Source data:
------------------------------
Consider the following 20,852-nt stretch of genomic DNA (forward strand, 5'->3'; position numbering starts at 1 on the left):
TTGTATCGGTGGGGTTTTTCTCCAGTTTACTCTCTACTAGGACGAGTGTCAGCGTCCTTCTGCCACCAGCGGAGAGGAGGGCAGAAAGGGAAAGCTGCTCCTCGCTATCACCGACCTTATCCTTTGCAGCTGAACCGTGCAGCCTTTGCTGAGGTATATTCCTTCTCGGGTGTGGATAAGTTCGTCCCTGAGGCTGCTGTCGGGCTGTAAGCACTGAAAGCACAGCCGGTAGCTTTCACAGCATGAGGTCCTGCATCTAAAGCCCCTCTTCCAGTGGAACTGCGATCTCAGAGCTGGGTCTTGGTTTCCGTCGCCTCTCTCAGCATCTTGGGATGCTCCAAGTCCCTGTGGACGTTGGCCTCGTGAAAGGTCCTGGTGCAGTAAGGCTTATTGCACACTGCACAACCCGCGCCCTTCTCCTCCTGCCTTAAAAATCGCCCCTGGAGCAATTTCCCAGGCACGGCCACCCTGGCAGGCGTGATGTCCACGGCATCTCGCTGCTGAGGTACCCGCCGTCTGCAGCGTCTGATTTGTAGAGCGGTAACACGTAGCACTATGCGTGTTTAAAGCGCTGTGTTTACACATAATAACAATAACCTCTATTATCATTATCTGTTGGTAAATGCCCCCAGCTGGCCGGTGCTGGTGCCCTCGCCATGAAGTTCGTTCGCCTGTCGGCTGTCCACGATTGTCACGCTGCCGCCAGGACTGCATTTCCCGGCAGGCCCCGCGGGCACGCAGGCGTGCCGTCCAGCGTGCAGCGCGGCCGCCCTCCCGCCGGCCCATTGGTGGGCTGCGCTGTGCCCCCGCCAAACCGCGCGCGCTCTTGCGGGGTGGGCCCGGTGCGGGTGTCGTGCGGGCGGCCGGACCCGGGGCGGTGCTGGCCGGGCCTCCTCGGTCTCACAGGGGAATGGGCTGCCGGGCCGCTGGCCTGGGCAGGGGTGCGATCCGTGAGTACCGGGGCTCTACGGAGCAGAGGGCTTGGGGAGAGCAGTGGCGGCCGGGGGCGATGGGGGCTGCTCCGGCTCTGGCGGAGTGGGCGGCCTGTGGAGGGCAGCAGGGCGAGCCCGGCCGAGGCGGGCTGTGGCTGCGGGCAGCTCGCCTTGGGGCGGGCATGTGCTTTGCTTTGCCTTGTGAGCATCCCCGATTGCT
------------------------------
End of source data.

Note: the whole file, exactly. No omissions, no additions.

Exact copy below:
Consider the following 20,852-nt stretch of genomic DNA (forward strand, 5'->3'; position numbering starts at 1 on the left):
TTGTATCGGTGGGGTTTTTCTCCAGTTTACTCTCTACTAGGACGAGTGTCAGCGTCCTTCTGCCACCAGCGGAGAGGAGGGCAGAAAGGGAAAGCTGCTCCTCGCTATCACCGACCTTATCCTTTGCAGCTGAACCGTGCAGCCTTTGCTGAGGTATATTCCTTCTCGGGTGTGGATAAGTTCGTCCCTGAGGCTGCTGTCGGGCTGTAAGCACTGAAAGCACAGCCGGTAGCTTTCACAGCATGAGGTCCTGCATCTAAAGCCCCTCTTCCAGTGGAACTGCGATCTCAGAGCTGGGTCTTGGTTTCCGTCGCCTCTCTCAGCATCTTGGGATGCTCCAAGTCCCTGTGGACGTTGGCCTCGTGAAAGGTCCTGGTGCAGTAAGGCTTATTGCACACTGCACAACCCGCGCCCTTCTCCTCCTGCCTTAAAAATCGCCCCTGGAGCAATTTCCCAGGCACGGCCACCCTGGCAGGCGTGATGTCCACGGCATCTCGCTGCTGAGGTACCCGCCGTCTGCAGCGTCTGATTTGTAGAGCGGTAACACGTAGCACTATGCGTGTTTAAAGCGCTGTGTTTACACATAATAACAATAACCTCTATTATCATTATCTGTTGGTAAATGCCCCCAGCTGGCCGGTGCTGGTGCCCTCGCCATGAAGTTCGTTCGCCTGTCGGCTGTCCACGATTGTCACGCTGCCGCCAGGACTGCATTTCCCGGCAGGCCCCGCGGGCACGCAGGCGTGCCGTCCAGCGTGCAGCGCGGCCGCCCTCCCGCCGGCCCATTGGTGGGCTGCGCTGTGCCCCCGCCAAACCGCGCGCGCTCTTGCGGGGTGGGCCCGGTGCGGGTGTCGTGCGGGCGGCCGGACCCGGGGCGGTGCTGGCCGGGCCTCCTCGGTCTCACAGGGGAATGGGCTGCCGGGCCGCTGGCCTGGGCAGGGGTGCGATCCGTGAGTACCGGGGCTCTACGGAGCAGAGGGCTTGGGGAGAGCAGTGGCGGCCGGGGGCGATGGGGGCTGCTCCGGCTCTGGCGGAGTGGGCGGCCTGTGGAGGGCAGCAGGGCGAGCCCGGCCGAGGCGGGCTGTGGCTGCGGGCAGCTCGCCTTGGGGCGGGCATGTGCTTTGCTTTGCCTTGTGAGCATCCCCGATTGCT